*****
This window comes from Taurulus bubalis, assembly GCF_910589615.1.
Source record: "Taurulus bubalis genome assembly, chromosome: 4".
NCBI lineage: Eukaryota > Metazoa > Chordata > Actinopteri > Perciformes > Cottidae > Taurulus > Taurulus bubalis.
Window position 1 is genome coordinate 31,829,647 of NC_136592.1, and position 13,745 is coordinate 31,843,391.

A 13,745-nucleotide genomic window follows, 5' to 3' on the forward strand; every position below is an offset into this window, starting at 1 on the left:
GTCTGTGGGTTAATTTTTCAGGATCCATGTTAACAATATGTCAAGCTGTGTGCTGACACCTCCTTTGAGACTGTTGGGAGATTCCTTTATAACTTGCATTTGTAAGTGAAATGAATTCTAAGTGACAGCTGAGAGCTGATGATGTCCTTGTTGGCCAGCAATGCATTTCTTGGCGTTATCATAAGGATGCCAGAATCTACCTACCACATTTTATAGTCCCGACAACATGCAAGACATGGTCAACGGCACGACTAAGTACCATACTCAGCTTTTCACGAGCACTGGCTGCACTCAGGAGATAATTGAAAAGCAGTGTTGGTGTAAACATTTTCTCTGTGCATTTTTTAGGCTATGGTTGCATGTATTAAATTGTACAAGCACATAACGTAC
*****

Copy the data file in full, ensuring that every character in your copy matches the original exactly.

This window comes from Taurulus bubalis, assembly GCF_910589615.1.
Source record: "Taurulus bubalis genome assembly, chromosome: 4".
NCBI lineage: Eukaryota > Metazoa > Chordata > Actinopteri > Perciformes > Cottidae > Taurulus > Taurulus bubalis.
Window position 1 is genome coordinate 31,829,647 of NC_136592.1, and position 13,745 is coordinate 31,843,391.

A 13,745-nucleotide genomic window follows, 5' to 3' on the forward strand; every position below is an offset into this window, starting at 1 on the left:
GTCTGTGGGTTAATTTTTCAGGATCCATGTTAACAATATGTCAAGCTGTGTGCTGACACCTCCTTTGAGACTGTTGGGAGATTCCTTTATAACTTGCATTTGTAAGTGAAATGAATTCTAAGTGACAGCTGAGAGCTGATGATGTCCTTGTTGGCCAGCAATGCATTTCTTGGCGTTATCATAAGGATGCCAGAATCTACCTACCACATTTTATAGTCCCGACAACATGCAAGACATGGTCAACGGCACGACTAAGTACCATACTCAGCTTTTCACGAGCACTGGCTGCACTCAGGAGATAATTGAAAAGCAGTGTTGGTGTAAACATTTTCTCTGTGCATTTTTTAGGCTATGGTTGCATGTATTAAATTGTACAAGCACATAACGTAC